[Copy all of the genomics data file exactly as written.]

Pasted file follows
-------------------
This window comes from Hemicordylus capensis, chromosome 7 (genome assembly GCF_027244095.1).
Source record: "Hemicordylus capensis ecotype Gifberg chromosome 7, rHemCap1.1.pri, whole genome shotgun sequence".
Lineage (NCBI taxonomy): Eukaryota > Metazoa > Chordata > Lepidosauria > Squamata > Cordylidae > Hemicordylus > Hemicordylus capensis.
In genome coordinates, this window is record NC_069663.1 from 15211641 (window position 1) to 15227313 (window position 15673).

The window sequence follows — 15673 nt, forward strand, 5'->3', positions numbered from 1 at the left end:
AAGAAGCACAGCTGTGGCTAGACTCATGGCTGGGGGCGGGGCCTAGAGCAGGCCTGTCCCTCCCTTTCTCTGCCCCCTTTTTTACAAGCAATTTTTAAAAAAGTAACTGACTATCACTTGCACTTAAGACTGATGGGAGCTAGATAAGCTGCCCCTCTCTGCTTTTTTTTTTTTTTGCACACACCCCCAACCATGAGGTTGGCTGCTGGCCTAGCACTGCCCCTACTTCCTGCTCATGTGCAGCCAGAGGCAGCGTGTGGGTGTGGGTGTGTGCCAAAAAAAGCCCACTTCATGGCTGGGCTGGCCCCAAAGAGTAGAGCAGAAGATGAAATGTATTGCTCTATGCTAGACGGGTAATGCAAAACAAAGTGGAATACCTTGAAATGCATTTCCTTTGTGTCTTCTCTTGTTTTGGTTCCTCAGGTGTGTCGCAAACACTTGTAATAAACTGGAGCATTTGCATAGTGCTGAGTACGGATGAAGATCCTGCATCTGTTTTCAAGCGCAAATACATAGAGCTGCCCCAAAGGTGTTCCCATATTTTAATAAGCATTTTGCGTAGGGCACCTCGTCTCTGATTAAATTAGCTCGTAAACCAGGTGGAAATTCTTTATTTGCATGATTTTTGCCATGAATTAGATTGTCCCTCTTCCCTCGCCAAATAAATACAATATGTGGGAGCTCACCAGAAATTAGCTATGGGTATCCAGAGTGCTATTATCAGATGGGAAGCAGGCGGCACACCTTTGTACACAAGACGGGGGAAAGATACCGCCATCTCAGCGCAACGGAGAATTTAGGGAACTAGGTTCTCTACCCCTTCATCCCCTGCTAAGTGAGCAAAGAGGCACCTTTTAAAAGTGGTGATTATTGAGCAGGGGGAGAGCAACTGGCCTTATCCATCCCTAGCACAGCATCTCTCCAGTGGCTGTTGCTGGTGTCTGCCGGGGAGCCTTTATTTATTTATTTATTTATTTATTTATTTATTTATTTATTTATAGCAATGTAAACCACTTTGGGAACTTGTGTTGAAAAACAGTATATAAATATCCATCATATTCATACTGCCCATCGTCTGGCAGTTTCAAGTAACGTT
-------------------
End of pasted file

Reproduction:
This window comes from Hemicordylus capensis, chromosome 7 (genome assembly GCF_027244095.1).
Source record: "Hemicordylus capensis ecotype Gifberg chromosome 7, rHemCap1.1.pri, whole genome shotgun sequence".
Lineage (NCBI taxonomy): Eukaryota > Metazoa > Chordata > Lepidosauria > Squamata > Cordylidae > Hemicordylus > Hemicordylus capensis.
In genome coordinates, this window is record NC_069663.1 from 15211641 (window position 1) to 15227313 (window position 15673).

The window sequence follows — 15673 nt, forward strand, 5'->3', positions numbered from 1 at the left end:
AAGAAGCACAGCTGTGGCTAGACTCATGGCTGGGGGCGGGGCCTAGAGCAGGCCTGTCCCTCCCTTTCTCTGCCCCCTTTTTTACAAGCAATTTTTAAAAAAGTAACTGACTATCACTTGCACTTAAGACTGATGGGAGCTAGATAAGCTGCCCCTCTCTGCTTTTTTTTTTTTTTGCACACACCCCCAACCATGAGGTTGGCTGCTGGCCTAGCACTGCCCCTACTTCCTGCTCATGTGCAGCCAGAGGCAGCGTGTGGGTGTGGGTGTGTGCCAAAAAAAGCCCACTTCATGGCTGGGCTGGCCCCAAAGAGTAGAGCAGAAGATGAAATGTATTGCTCTATGCTAGACGGGTAATGCAAAACAAAGTGGAATACCTTGAAATGCATTTCCTTTGTGTCTTCTCTTGTTTTGGTTCCTCAGGTGTGTCGCAAACACTTGTAATAAACTGGAGCATTTGCATAGTGCTGAGTACGGATGAAGATCCTGCATCTGTTTTCAAGCGCAAATACATAGAGCTGCCCCAAAGGTGTTCCCATATTTTAATAAGCATTTTGCGTAGGGCACCTCGTCTCTGATTAAATTAGCTCGTAAACCAGGTGGAAATTCTTTATTTGCATGATTTTTGCCATGAATTAGATTGTCCCTCTTCCCTCGCCAAATAAATACAATATGTGGGAGCTCACCAGAAATTAGCTATGGGTATCCAGAGTGCTATTATCAGATGGGAAGCAGGCGGCACACCTTTGTACACAAGACGGGGGAAAGATACCGCCATCTCAGCGCAACGGAGAATTTAGGGAACTAGGTTCTCTACCCCTTCATCCCCTGCTAAGTGAGCAAAGAGGCACCTTTTAAAAGTGGTGATTATTGAGCAGGGGGAGAGCAACTGGCCTTATCCATCCCTAGCACAGCATCTCTCCAGTGGCTGTTGCTGGTGTCTGCCGGGGAGCCTTTATTTATTTATTTATTTATTTATTTATTTATTTATTTATTTATAGCAATGTAAACCACTTTGGGAACTTGTGTTGAAAAACAGTATATAAATATCCATCATATTCATACTGCCCATCGTCTGGCAGTTTCAAGTAACGTT